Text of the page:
Groups encounter delays on road to new road

With Meeker Mayor Mandi Etheridge listening, Sulphur Creek resident Bob Lange makes a point during last week’s meeting.

With Meeker Mayor Mandi Etheridge listening, Sulphur Creek resident Bob Lange makes a point during last week’s meeting.
With Meeker Mayor Mandi Etheridge listening, Sulphur Creek resident Bob Lange makes a point during last week’s meeting.
MEEKER I There will be a road leading to the new elementary school. That much is certain.
Consider it the Road to Somewhere.
But exactly what shape the design of the road will take — specifically, how the new road will intersect with Sulphur Creek Road — is still to be determined.
There is a deadline for the project — to have it completed by the time activities start up again next spring at the nearby Rio Blanco County Fairgrounds, which will have access from the new road.
“We need to keep moving forward,” said Town Administrator Sharon Day. “We have to build this road next spring.”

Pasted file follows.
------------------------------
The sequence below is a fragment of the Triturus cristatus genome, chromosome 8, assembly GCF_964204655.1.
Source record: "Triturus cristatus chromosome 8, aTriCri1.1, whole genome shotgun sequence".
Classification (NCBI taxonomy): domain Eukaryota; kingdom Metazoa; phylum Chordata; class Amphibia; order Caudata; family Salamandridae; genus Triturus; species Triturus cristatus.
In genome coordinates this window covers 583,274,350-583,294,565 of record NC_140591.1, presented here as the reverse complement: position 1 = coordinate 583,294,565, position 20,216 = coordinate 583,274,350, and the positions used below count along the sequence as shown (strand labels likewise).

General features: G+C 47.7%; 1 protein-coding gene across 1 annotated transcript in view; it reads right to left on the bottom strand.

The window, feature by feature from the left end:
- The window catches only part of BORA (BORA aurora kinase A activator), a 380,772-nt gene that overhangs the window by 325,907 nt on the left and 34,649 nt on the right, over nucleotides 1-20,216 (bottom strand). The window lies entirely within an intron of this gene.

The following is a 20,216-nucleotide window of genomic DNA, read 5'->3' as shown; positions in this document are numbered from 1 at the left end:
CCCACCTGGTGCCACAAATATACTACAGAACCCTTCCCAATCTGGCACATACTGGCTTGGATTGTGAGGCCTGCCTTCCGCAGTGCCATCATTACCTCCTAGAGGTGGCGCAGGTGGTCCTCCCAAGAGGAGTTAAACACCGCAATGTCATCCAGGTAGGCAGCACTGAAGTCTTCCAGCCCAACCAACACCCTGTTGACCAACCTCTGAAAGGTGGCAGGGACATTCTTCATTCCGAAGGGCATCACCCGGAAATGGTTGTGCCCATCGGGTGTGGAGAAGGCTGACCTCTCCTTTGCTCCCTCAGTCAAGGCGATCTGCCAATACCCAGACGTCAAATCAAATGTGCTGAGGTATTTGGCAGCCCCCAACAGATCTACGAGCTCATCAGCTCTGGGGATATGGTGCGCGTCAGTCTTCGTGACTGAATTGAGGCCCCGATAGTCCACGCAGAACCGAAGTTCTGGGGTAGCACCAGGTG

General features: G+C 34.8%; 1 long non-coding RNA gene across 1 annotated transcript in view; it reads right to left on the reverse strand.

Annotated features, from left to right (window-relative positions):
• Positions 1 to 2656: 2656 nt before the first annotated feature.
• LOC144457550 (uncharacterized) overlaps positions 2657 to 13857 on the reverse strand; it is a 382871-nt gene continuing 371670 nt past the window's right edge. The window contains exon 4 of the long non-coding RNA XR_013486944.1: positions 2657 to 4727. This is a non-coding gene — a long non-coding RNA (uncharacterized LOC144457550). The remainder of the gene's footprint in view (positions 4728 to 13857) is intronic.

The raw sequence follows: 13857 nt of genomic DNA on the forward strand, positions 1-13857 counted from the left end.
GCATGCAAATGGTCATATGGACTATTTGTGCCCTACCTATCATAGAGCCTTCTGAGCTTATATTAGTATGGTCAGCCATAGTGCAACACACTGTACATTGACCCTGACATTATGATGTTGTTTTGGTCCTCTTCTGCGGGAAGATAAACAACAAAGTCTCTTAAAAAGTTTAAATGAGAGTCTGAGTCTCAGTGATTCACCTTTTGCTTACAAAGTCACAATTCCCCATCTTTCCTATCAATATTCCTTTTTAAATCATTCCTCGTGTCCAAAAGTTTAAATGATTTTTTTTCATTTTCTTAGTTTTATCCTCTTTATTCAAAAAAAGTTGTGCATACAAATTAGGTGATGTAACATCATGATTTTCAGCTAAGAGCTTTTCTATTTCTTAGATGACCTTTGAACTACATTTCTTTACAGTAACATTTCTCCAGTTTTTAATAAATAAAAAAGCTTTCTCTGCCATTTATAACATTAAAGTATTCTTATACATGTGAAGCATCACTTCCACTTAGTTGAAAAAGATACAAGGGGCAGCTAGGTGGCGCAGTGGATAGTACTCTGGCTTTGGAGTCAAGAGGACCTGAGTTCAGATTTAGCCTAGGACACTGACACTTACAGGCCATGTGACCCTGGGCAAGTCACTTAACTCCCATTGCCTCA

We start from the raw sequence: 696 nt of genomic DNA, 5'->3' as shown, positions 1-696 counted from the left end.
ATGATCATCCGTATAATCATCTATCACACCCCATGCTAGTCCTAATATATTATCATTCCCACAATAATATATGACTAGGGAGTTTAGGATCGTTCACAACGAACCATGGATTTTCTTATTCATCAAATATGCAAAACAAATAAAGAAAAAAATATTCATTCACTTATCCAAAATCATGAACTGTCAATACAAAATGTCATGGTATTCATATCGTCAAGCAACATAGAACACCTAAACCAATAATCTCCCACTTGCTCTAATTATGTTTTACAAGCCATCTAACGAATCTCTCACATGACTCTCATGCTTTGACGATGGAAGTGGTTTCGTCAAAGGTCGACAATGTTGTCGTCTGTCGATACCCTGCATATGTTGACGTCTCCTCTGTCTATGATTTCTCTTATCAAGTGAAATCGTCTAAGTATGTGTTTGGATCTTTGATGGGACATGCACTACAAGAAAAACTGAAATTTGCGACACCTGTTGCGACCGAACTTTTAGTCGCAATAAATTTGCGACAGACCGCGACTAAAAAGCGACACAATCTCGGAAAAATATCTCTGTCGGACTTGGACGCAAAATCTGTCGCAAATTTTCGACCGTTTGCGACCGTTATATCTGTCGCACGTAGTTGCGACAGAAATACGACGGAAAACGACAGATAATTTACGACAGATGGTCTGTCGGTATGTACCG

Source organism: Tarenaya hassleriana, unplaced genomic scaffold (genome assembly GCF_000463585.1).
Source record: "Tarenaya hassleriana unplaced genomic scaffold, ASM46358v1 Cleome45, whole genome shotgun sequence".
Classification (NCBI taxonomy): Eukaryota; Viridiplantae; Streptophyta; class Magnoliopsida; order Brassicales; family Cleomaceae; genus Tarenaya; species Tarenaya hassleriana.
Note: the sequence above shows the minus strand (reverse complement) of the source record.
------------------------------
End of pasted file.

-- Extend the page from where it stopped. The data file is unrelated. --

So there is an urgency to finalize plans for the road — and the intersection with Sulphur Creek.
“I would hate to go through the winter without having a decision,” said Rod Gerloff, member of the town board. “Because as soon as the snow melts, we’ve got to start moving dirt.”
To keep the project — at least the discussion — moving forward, representatives of the various entities involved in the road project — the town, the county, the school district and the recreation district — met Tuesday to talk more about the project.
“It was just a workshop, so no decisions can be made,” Day said. “We have to figure out what works best for everyone. I’m positive we can work through all of this. All of us serve the same people. The goal is to get something that is very functional, safe and will work for the community for a long time.”
Beside government entities, there’s another group that will have a say in the matter — residents of Sulphur Creek Road.
“I’m not real happy about a roundabout in my driveway,” said Sulphur Creek resident Lenny Reck. “But I have a greater concern about pedestrians, kids crossing sidewalks. They’re just dumping the responsibility on me. Now I have to watch for a third-grader in front of my driveway when my driveway is ice.”